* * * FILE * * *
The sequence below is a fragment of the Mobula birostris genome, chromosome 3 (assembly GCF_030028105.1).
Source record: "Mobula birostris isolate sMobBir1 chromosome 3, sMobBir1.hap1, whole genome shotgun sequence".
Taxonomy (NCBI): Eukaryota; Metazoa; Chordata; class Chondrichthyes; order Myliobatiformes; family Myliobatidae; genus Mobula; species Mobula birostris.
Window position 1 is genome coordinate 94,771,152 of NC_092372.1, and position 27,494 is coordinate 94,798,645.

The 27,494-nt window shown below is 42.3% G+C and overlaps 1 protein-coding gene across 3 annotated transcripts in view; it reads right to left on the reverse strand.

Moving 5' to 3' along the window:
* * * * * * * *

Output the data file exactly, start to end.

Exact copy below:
The sequence below is a fragment of the Mobula birostris genome, chromosome 3 (assembly GCF_030028105.1).
Source record: "Mobula birostris isolate sMobBir1 chromosome 3, sMobBir1.hap1, whole genome shotgun sequence".
Taxonomy (NCBI): Eukaryota; Metazoa; Chordata; class Chondrichthyes; order Myliobatiformes; family Myliobatidae; genus Mobula; species Mobula birostris.
Window position 1 is genome coordinate 94,771,152 of NC_092372.1, and position 27,494 is coordinate 94,798,645.

The 27,494-nt window shown below is 42.3% G+C and overlaps 1 protein-coding gene across 3 annotated transcripts in view; it reads right to left on the reverse strand.

Moving 5' to 3' along the window: